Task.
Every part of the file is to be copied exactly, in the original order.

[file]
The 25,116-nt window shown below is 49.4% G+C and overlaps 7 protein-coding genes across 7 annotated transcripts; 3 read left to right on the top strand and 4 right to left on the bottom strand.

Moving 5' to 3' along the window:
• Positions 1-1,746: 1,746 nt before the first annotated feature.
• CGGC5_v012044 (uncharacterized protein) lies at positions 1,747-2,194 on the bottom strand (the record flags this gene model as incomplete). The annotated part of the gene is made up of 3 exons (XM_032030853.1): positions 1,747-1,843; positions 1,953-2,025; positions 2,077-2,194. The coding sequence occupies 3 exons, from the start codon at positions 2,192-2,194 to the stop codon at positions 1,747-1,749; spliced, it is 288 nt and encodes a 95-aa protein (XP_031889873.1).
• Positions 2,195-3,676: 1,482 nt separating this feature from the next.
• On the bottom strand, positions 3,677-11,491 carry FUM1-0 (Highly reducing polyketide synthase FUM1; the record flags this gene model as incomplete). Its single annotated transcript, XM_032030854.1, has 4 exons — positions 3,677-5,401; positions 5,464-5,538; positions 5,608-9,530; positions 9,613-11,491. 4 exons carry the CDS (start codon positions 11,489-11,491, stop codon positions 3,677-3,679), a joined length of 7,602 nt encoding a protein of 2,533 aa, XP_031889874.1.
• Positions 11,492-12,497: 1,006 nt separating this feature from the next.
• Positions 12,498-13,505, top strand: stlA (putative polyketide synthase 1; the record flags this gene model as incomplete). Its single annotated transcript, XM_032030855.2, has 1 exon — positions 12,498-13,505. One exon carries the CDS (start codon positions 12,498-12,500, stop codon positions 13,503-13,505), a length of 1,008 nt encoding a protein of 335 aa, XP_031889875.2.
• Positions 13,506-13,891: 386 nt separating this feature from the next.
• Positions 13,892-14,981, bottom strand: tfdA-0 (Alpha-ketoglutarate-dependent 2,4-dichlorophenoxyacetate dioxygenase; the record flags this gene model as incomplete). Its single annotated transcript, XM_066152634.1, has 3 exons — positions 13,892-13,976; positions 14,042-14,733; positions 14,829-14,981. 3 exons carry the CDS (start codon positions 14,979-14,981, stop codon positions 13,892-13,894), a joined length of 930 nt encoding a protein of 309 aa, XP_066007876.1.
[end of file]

The 25,116-nt window shown below is 49.4% G+C and overlaps 7 protein-coding genes across 7 annotated transcripts; 3 read left to right on the top strand and 4 right to left on the bottom strand.

Moving 5' to 3' along the window:
• Positions 1-1,746: 1,746 nt before the first annotated feature.
• CGGC5_v012044 (uncharacterized protein) lies at positions 1,747-2,194 on the bottom strand (the record flags this gene model as incomplete). The annotated part of the gene is made up of 3 exons (XM_032030853.1): positions 1,747-1,843; positions 1,953-2,025; positions 2,077-2,194. The coding sequence occupies 3 exons, from the start codon at positions 2,192-2,194 to the stop codon at positions 1,747-1,749; spliced, it is 288 nt and encodes a 95-aa protein (XP_031889873.1).
• Positions 2,195-3,676: 1,482 nt separating this feature from the next.
• On the bottom strand, positions 3,677-11,491 carry FUM1-0 (Highly reducing polyketide synthase FUM1; the record flags this gene model as incomplete). Its single annotated transcript, XM_032030854.1, has 4 exons — positions 3,677-5,401; positions 5,464-5,538; positions 5,608-9,530; positions 9,613-11,491. 4 exons carry the CDS (start codon positions 11,489-11,491, stop codon positions 3,677-3,679), a joined length of 7,602 nt encoding a protein of 2,533 aa, XP_031889874.1.
• Positions 11,492-12,497: 1,006 nt separating this feature from the next.
• Positions 12,498-13,505, top strand: stlA (putative polyketide synthase 1; the record flags this gene model as incomplete). Its single annotated transcript, XM_032030855.2, has 1 exon — positions 12,498-13,505. One exon carries the CDS (start codon positions 12,498-12,500, stop codon positions 13,503-13,505), a length of 1,008 nt encoding a protein of 335 aa, XP_031889875.2.
• Positions 13,506-13,891: 386 nt separating this feature from the next.
• Positions 13,892-14,981, bottom strand: tfdA-0 (Alpha-ketoglutarate-dependent 2,4-dichlorophenoxyacetate dioxygenase; the record flags this gene model as incomplete). Its single annotated transcript, XM_066152634.1, has 3 exons — positions 13,892-13,976; positions 14,042-14,733; positions 14,829-14,981. 3 exons carry the CDS (start codon positions 14,979-14,981, stop codon positions 13,892-13,894), a joined length of 930 nt encoding a protein of 309 aa, XP_066007876.1.